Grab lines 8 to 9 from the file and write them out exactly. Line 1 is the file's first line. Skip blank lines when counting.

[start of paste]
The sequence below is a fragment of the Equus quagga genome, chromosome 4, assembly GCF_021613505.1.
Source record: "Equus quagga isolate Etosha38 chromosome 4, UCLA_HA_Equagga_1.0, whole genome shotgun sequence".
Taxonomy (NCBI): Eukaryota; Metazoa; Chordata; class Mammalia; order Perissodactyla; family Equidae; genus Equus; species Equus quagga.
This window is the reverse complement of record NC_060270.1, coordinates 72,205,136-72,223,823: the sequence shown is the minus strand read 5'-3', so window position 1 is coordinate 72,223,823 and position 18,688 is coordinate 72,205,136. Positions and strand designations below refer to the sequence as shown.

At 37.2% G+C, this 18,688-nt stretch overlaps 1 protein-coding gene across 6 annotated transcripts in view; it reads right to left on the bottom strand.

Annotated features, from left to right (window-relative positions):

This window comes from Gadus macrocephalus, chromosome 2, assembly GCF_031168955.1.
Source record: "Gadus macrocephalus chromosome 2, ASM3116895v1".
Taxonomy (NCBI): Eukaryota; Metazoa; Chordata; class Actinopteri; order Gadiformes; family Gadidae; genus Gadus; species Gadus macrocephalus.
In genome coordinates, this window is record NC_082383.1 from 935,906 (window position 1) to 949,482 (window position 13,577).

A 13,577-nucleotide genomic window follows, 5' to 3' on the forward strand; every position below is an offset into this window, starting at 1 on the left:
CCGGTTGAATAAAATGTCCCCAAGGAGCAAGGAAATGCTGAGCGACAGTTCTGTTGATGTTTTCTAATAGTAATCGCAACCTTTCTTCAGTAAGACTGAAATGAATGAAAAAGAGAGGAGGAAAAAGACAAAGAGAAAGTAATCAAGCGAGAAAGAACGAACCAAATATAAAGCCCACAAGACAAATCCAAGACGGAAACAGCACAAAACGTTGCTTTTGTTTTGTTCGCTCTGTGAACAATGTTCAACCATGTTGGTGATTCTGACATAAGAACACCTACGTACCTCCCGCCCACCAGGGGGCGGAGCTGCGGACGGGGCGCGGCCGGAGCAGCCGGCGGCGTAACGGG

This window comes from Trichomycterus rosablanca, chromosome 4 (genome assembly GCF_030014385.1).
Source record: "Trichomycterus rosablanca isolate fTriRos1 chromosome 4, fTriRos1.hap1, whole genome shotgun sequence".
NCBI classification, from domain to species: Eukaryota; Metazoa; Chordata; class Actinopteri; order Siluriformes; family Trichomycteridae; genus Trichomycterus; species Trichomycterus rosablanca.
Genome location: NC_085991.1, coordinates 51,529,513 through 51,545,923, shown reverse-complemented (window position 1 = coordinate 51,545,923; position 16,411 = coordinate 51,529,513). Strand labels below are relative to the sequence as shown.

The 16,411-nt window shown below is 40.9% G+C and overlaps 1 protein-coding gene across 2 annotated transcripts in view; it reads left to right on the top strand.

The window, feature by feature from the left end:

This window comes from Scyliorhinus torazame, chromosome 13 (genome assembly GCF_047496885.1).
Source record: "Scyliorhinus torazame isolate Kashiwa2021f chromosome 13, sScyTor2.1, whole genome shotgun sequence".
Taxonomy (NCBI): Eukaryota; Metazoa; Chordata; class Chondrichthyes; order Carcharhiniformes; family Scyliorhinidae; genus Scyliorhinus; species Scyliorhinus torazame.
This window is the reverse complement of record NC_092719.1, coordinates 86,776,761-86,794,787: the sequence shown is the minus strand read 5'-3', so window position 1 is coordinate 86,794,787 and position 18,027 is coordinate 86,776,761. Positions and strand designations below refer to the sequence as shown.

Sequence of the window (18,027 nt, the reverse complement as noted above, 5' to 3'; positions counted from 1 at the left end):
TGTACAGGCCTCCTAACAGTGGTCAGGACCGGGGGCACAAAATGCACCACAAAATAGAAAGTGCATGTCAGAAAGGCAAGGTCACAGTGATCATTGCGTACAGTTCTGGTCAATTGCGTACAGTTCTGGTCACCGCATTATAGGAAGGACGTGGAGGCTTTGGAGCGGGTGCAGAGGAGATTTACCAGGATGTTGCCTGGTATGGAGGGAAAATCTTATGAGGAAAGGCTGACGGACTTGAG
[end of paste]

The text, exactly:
Source record: "Gadus macrocephalus chromosome 2, ASM3116895v1".
Taxonomy (NCBI): Eukaryota; Metazoa; Chordata; class Actinopteri; order Gadiformes; family Gadidae; genus Gadus; species Gadus macrocephalus.